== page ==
Members of the esteemed James Beard Foundation and Smart Catch Program, Third Wave Café is certified in offering sustainable sourced fish, scallops, shrimp and octopus. The menu is refined with a local Florida flair. The quality is apparent in every delicious bite.

The menu, created by Executive Chef David Moscoso, is what takes the prize at Third Wave Café. We started with Char-Roasted Brussels, prepared with local honey, Pecorino Romano cheese and chilis with a note of mint, a tasty start to an unforgettable dining experience. Our entrée was Pan Seared Northern cold-water scallops, cheddar heirloom grits, charred tattered Brussel sprouts and cherry pepper vinaigrette, topped with a Black Mangrove honey drizzle. The scallops were flawless.

If you like a little history with your meal, look no further than The Flagler Tavern, which features a Tavern Main Bar with entertainment, the Blue Pillar Bar with a cool blue vibe to unwind and scenic outdoor decks to soak in the beachy local flavor.

Tucked away up a flight of stairs is the Bounty Speakeasy, a trip back when libations were prohibited. Featuring an eclectic mix of vintage, nautical-inspired décor, The Bounty is an intimate setting, perfect for a romantic escape from the noise and bustle. The moment you hit the stairs ensconced in red, you feel like you’re stepping back to the 1920s.

We couldn’t resist starting with the Crispy Fried Pickles, hand-breaded dill pickle slices with their delicious house-made tigger sauce.

We shared the Tavern Steamer Tower, featuring a tower of freshly steamed seafood. Everything was impeccable, from oysters, middle neck clams, shrimp, a ten-ounce snow crab cluster, and half-pound Caribbean lobster tail, served with cocktail sauce, horseradish, drawn butter, and, of course, lemons.

Don’t forget the libations. Our favorite was the Espresso Martini with Smirnoff whipped vodka, Bailey’s Irish Cream, Grind Espresso Liqueur, and freshly brewed espresso with three balanced beans on top of the foam. I have been craving another one ever since and have found nothing to compare. We also enjoyed the Landlocked Lavender Drop, with Russian Standard Gold Vodka, house-made lavender honey syrup, and fresh lemon, beautifully presented in a chilled martini glass rimmed with honey and lavender sugar.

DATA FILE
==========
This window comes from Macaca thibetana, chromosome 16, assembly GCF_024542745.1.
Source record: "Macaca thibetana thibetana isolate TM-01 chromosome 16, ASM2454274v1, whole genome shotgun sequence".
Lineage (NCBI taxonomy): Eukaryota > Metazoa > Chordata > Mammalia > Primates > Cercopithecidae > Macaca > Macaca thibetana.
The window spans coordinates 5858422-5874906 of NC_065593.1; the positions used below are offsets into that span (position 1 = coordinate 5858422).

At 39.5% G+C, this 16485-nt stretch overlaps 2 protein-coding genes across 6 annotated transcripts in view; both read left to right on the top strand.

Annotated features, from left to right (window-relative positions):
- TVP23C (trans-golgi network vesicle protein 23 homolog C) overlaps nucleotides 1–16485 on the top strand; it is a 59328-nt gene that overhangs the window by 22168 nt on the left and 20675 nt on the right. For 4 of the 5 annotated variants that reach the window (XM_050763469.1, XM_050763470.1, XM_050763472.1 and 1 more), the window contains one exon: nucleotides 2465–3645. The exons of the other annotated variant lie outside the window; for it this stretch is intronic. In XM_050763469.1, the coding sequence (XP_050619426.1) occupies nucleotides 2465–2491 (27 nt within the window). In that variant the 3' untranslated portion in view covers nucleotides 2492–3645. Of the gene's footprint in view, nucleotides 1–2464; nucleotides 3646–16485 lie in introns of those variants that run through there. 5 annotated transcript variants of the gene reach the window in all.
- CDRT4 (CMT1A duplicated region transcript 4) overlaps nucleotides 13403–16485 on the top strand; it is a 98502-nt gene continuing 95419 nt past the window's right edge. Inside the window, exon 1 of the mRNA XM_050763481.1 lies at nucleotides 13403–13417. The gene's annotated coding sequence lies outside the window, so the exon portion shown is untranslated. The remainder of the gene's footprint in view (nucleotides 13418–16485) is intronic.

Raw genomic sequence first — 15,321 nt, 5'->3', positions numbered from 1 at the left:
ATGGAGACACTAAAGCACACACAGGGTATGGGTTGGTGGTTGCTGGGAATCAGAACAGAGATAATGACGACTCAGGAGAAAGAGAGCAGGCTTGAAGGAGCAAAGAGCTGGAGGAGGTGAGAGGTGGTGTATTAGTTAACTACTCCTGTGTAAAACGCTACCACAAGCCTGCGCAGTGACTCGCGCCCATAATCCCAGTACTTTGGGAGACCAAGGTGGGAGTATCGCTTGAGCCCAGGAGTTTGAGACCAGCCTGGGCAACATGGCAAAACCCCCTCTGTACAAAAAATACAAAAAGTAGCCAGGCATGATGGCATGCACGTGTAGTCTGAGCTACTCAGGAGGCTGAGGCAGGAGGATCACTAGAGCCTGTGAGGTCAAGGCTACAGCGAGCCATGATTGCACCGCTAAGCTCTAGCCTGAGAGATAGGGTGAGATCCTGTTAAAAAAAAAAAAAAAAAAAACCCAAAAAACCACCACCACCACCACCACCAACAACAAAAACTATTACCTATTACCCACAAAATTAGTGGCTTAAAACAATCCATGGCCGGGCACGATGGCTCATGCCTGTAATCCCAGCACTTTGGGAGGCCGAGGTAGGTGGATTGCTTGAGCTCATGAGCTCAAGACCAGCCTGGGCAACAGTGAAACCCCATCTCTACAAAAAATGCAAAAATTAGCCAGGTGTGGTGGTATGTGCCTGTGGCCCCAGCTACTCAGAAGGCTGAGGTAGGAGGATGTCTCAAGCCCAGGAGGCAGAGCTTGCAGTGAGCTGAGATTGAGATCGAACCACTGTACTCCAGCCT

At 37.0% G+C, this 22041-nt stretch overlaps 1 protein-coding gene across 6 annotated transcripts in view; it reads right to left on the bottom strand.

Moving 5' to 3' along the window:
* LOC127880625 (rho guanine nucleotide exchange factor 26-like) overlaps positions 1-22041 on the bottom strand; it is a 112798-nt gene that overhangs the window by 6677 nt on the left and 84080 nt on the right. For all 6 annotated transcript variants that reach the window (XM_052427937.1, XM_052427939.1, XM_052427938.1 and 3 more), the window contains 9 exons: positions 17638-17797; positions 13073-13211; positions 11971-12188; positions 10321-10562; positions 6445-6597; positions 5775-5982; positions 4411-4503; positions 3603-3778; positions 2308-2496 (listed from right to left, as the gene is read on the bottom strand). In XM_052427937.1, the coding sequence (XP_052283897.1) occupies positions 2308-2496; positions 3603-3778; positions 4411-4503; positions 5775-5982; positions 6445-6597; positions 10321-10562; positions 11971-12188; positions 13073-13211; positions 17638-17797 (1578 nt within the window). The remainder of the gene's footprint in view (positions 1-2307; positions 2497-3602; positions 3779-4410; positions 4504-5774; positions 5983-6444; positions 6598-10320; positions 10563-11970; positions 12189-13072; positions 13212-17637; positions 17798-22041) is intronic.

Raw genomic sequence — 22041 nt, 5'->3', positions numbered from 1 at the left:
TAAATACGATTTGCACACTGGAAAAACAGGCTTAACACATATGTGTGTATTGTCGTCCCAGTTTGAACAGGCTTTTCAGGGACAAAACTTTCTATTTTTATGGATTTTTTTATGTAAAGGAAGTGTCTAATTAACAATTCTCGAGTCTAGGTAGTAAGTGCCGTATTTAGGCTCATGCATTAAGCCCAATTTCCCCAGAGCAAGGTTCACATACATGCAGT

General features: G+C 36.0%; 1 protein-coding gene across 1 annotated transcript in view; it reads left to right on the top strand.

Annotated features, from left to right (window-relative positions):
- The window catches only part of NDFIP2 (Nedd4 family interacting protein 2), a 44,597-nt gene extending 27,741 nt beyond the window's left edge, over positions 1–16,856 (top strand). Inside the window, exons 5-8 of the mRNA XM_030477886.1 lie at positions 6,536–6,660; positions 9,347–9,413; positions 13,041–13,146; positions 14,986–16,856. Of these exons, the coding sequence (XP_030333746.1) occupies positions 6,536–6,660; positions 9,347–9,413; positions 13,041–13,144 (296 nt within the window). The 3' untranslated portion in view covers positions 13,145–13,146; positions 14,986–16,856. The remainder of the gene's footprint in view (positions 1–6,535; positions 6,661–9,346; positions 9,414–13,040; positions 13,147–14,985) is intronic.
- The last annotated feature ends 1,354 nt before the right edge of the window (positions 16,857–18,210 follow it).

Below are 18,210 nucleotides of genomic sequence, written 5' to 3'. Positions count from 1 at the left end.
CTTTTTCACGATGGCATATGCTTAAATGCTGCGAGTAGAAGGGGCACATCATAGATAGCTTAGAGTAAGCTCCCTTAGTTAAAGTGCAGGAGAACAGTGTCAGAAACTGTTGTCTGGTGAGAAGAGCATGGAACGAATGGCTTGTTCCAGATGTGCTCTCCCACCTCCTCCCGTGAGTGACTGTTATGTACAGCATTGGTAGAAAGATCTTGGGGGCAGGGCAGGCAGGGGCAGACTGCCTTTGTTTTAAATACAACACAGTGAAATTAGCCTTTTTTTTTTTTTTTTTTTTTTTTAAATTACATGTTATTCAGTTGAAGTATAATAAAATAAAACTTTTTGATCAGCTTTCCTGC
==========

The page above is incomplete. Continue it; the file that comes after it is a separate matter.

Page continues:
If it’s good enough for Clooney

If you enjoy a touch of an Italian villa with your beach travels, look no further than the luxury boutique hotel, The Black Dolphin. Tucked away in a quiet neighborhood overlooking the Indian River Lagoon, The Black Dolphin boasts endless water views, cool coastal breezes, and a charming European ambiance that makes you feel you’re on the Amalfi coast.

It’s no surprise that the one-and-only George Clooney stayed at The Black Dolphin when he was in Florida filming his sci-fi adventure flick, “Tomorrowland” back in 2015. When the owner, Brett Smith, was asked about the famous customer, he was the model of discretion, but admitted that around 50 women turned up looking for the handsome heartthrob.

This slice of paradise features expansive king-sized beds with Egyptian cotton sheets, a spa-inspired en suite bathroom, flat-screen televisions, and balconies with a delicious view of the lagoon. The décor is a comfortable blend of vintage chic, an elegant modern flair, and Florida-themed art, making you feel pampered, yet at home.

Whether you stay on the beach or the lagoon, New Smyrna Beach is a charming seaside escape with fine dining, shops, and activities to satisfy every traveler. From honeymooners, families with children, and everything in between, New Smyrna Beach has forever changed me from a west coast to an east coast Floridian. Just don’t tell my mom and dad.


Top Spots in New Smyrna Beach

There are so many places and activities to choose from while visiting New Smyrna Beach that it can feel overwhelming. Here are just a few additional options for your bucket list:


  • The Beacon Restaurant, 416 Flagler Ave.
  • Norwood’s Restaurant and Treehouse Bar, 400 East 2nd Avenue
  • Outriggers Tiki Bar & Grille, 200 Boatyard Street
  • Cool Beans and More, 320 Jessamine Ave.
  • New Smyrna Brewing Company, 143 Canal Street

The Art and History Scene

  • Hub on Canal Street-Art Gallery, 132 Canal Street
  • Sugar Mill Ruins and the Distillery Tour and Tasting, 600 Mission Drive
  • New Smyrna Museum of History, 120 Sams Ave.
  • Atlantic Center for the Arts, 1414 Art Center Ave.

Outdoor Activities

  • Dolphin Tour at the Marine Discovery Center, 520 Barracuda Blvd.
  • Smyrna Dunes Park, 2995 N Peninsula Ave.
  • New Smyrna Speedway, 3939 FL-44